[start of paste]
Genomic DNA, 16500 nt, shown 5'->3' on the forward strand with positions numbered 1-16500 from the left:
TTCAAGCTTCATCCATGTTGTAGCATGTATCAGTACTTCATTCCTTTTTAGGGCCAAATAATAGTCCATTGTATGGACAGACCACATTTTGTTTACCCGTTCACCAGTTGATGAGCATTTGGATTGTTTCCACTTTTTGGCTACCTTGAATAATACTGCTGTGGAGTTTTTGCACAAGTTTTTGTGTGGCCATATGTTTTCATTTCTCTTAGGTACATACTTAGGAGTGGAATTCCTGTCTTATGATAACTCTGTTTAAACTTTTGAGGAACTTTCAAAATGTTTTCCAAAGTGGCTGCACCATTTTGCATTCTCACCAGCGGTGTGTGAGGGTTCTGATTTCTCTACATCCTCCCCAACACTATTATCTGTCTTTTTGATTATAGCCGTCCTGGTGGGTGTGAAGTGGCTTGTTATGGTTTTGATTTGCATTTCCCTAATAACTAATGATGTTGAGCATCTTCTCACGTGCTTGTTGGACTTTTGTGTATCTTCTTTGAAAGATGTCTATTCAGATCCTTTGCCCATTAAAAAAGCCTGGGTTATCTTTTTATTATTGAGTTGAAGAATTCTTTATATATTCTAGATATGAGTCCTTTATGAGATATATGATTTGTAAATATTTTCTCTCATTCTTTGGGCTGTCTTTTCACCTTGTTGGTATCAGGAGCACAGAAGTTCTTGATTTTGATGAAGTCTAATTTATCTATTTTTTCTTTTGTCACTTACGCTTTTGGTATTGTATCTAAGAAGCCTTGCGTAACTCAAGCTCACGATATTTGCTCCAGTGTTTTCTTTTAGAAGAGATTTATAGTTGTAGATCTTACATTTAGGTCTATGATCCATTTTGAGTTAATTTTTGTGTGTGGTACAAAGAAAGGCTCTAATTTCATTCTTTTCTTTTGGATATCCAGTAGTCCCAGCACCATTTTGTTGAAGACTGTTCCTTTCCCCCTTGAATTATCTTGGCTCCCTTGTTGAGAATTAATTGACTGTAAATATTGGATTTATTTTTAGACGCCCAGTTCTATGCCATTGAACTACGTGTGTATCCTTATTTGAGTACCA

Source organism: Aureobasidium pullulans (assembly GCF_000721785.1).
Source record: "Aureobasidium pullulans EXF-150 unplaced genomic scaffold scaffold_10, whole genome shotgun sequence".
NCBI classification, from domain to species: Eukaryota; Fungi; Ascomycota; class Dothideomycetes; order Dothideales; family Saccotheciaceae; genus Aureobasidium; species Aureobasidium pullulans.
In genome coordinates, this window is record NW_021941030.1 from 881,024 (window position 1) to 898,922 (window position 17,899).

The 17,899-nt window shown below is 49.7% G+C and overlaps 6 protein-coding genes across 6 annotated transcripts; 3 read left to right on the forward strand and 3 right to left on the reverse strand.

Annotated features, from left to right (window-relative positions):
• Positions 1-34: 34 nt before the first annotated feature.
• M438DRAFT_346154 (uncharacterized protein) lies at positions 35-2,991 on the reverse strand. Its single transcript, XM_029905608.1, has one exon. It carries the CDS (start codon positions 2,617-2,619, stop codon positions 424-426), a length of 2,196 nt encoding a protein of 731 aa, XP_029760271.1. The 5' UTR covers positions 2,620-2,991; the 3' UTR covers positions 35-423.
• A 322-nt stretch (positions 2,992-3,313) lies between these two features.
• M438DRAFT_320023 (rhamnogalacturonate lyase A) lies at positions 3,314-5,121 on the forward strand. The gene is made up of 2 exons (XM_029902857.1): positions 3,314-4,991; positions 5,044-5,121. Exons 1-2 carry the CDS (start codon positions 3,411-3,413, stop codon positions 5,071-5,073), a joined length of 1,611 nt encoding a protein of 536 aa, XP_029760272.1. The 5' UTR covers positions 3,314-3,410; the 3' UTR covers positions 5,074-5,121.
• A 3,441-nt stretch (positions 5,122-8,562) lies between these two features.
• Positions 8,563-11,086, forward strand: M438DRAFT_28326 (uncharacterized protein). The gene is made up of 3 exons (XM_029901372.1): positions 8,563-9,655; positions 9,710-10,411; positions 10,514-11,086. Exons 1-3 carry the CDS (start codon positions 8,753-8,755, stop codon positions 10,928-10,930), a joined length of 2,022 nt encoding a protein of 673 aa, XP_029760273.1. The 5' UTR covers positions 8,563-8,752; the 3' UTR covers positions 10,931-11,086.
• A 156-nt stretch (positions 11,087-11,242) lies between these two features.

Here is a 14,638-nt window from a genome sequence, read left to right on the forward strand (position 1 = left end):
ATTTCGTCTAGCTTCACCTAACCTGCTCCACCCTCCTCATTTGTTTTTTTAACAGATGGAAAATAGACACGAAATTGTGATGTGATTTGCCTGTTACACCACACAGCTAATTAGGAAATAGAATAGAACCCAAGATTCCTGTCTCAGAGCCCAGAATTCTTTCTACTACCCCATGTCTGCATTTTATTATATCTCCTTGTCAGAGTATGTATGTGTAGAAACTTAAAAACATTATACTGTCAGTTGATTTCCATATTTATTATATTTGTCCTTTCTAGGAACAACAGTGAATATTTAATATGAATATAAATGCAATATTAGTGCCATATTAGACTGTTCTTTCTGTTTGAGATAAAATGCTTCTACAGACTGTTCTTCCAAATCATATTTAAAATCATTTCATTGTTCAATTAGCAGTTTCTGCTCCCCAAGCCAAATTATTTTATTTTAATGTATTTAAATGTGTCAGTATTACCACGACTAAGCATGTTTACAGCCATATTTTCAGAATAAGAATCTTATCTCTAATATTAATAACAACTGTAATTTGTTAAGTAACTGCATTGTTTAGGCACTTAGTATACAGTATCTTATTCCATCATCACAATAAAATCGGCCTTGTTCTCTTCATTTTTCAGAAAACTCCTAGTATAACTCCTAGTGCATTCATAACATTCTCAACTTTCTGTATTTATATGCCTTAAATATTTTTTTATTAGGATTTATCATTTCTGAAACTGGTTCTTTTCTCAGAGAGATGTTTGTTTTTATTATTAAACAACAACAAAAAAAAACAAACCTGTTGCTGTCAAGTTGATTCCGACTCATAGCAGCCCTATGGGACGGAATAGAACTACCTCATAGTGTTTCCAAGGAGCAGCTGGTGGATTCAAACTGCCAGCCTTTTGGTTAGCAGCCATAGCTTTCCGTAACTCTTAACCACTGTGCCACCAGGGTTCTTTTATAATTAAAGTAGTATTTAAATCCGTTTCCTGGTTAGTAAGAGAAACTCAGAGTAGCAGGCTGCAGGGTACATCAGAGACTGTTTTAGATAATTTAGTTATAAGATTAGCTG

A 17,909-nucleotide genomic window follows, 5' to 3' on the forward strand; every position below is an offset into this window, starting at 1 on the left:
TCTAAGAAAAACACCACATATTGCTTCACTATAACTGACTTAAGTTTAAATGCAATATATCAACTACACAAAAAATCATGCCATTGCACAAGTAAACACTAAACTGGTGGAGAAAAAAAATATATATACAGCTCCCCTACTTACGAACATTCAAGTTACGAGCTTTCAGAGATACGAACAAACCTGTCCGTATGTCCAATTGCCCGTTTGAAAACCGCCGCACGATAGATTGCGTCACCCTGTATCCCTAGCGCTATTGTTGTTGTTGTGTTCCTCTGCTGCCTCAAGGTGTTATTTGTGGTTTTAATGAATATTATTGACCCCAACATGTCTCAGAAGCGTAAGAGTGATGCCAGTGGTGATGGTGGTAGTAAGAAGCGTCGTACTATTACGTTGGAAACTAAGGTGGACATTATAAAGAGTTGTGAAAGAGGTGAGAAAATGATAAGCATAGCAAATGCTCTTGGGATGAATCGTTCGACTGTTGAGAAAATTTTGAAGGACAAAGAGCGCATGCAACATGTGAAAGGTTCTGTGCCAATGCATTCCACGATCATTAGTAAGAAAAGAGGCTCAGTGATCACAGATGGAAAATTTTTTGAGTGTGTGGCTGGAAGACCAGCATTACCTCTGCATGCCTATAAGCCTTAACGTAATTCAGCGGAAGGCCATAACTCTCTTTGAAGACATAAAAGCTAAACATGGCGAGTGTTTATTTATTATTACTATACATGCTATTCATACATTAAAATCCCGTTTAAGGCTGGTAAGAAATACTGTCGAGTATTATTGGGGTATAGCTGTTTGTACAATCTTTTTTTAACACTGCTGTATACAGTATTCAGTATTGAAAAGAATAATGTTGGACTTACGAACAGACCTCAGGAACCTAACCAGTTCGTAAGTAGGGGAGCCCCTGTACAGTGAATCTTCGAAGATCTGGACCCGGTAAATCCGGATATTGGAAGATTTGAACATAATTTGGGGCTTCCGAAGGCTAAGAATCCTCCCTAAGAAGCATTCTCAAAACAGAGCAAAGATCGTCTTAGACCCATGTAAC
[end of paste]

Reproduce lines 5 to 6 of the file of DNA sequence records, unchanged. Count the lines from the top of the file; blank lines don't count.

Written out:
NCBI classification, from domain to species: Eukaryota; Fungi; Ascomycota; class Dothideomycetes; order Dothideales; family Saccotheciaceae; genus Aureobasidium; species Aureobasidium pullulans.
In genome coordinates, this window is record NW_021941030.1 from 881,024 (window position 1) to 898,922 (window position 17,899).